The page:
2.3" Fluorescent Yooperlite Pebble - Michigan

This is a 2.3" wide piece of Yooperlite that was collected near Lake Superior on the Upper Peninsula of Michigan. Under long-wave UV, small portions of this specimen fluoresce a vibrant yellow-orange-red color. A photo of this Yooperlite pebble under UV light can be seen above.

Found along the shores of Michigan's beaches, syenite rock rich with fluorescent sodalite (Yooperlite) isn't your typical stone. Though easily mistaken for other igneous rocks, the rock erupts in bright pinks, reds, yellows, and oranges when exposed to ultraviolet light, glowing in veins and crystals around the syenite clasts. Long-wave UV light exposure gives it red-orange or pink fluorescence, and short-wave UV light causes it to glow orange or yellow-orange.

Yooperlite is the name given to this mineral after it was brought to the world's attention by avid beach-combing agate collector, Erik Rintamaki, in 2018. "Yooper" is a nickname for people of the Upper Peninsula of Michigan, or the U.P., and "lite" refers to the sodalite in the mineral. Erik was searching for agates by the shore of Lake Superior using UV lights at night when he came across the Yooperlite radiating fluorescence.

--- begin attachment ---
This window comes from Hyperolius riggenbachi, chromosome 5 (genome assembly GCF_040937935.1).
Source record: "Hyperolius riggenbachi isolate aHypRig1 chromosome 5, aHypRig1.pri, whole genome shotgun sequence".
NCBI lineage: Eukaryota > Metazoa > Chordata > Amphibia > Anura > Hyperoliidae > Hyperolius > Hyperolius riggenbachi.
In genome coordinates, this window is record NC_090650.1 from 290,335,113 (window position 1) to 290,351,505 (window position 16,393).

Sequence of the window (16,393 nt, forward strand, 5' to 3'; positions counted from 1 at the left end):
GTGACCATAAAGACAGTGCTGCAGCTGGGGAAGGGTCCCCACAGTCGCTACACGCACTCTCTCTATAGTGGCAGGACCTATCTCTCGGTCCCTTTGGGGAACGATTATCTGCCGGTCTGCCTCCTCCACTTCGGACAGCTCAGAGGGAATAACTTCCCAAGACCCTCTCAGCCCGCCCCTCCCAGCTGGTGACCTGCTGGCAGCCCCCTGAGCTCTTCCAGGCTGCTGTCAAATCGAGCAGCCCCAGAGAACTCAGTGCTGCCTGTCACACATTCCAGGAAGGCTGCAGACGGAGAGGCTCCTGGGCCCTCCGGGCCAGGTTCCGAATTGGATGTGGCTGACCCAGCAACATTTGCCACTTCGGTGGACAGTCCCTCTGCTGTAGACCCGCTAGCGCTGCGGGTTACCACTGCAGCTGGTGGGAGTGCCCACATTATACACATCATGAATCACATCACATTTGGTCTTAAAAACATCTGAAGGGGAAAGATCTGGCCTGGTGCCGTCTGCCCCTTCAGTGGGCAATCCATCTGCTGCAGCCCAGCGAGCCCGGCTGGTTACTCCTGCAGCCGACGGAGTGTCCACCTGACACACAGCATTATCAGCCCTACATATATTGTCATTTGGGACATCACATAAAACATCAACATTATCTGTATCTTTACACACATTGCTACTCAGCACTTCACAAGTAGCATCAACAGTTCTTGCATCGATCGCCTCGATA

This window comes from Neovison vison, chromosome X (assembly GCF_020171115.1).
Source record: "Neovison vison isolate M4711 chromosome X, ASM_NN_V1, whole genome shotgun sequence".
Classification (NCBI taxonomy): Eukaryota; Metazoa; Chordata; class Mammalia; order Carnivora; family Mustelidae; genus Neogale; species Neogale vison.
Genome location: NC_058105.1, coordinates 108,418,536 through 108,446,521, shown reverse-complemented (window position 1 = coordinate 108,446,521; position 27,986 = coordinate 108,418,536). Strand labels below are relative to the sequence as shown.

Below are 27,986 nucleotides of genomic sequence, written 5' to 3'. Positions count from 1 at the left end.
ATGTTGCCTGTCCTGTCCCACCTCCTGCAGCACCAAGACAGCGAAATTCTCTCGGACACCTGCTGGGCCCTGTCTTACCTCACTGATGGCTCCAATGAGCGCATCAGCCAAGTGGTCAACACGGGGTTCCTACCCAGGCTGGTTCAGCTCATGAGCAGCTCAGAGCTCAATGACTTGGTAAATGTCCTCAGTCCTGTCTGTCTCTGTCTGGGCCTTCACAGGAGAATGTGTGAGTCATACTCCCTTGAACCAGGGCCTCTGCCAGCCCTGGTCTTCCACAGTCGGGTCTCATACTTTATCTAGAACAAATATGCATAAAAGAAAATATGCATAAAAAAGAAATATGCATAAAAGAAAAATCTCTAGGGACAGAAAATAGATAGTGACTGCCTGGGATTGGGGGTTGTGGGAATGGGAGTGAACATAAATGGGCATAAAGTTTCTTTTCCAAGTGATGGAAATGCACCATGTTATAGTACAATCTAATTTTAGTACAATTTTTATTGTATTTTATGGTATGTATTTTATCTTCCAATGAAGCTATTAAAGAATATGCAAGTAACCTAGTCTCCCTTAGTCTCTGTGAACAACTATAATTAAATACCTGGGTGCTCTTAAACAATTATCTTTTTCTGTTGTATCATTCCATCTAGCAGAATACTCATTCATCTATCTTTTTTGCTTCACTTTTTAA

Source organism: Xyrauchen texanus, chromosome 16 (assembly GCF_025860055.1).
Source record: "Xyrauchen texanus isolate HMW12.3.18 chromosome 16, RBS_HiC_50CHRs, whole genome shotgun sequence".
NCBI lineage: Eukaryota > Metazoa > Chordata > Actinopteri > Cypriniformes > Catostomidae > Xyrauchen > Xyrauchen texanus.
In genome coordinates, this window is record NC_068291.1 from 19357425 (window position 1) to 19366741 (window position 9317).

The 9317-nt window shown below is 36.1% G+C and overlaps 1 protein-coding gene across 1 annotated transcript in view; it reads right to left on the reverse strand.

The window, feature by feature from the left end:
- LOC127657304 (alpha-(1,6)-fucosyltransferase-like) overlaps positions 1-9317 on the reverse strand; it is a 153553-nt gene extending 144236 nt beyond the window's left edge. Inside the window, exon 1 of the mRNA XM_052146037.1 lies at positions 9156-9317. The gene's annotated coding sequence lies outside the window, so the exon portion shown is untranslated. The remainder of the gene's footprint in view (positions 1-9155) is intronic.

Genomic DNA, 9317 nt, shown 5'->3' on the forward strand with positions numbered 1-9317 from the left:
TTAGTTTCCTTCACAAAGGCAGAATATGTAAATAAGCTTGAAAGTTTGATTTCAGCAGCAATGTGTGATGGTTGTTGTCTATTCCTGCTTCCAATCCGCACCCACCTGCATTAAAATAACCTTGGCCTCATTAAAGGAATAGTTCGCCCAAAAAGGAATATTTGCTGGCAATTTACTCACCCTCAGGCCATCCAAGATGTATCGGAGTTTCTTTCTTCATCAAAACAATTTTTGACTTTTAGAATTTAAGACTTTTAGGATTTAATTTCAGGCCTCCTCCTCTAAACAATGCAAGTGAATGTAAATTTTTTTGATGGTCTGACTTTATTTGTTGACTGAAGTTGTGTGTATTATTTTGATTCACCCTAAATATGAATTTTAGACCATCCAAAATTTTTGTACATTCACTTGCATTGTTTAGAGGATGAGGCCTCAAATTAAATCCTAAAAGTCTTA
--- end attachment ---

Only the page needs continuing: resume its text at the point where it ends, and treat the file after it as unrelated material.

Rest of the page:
Yooperlite's brilliant glow is a reaction of the fluorescent sodalite to UV light. There are other minerals that fluoresce in the presence of UV light, including Petoskey stones (fossilized rugose coral), limestone, and sandstone, though these minerals do not glow with the same brightness or patterns as Yooperlites.

While sodalite is a rather common mineral, Yooperlites are the first appearance of sodalite in the state of Michigan, where these newly discovered minerals are primarily collected. Geologists believe that Yooperlite formed in the Canadian Shield and, over millions of years of glacial movement, deposited in the Upper Peninsula of Michigan.
Shore Of Lake Superior, Upper Penninsula, Michigan
2.3" wide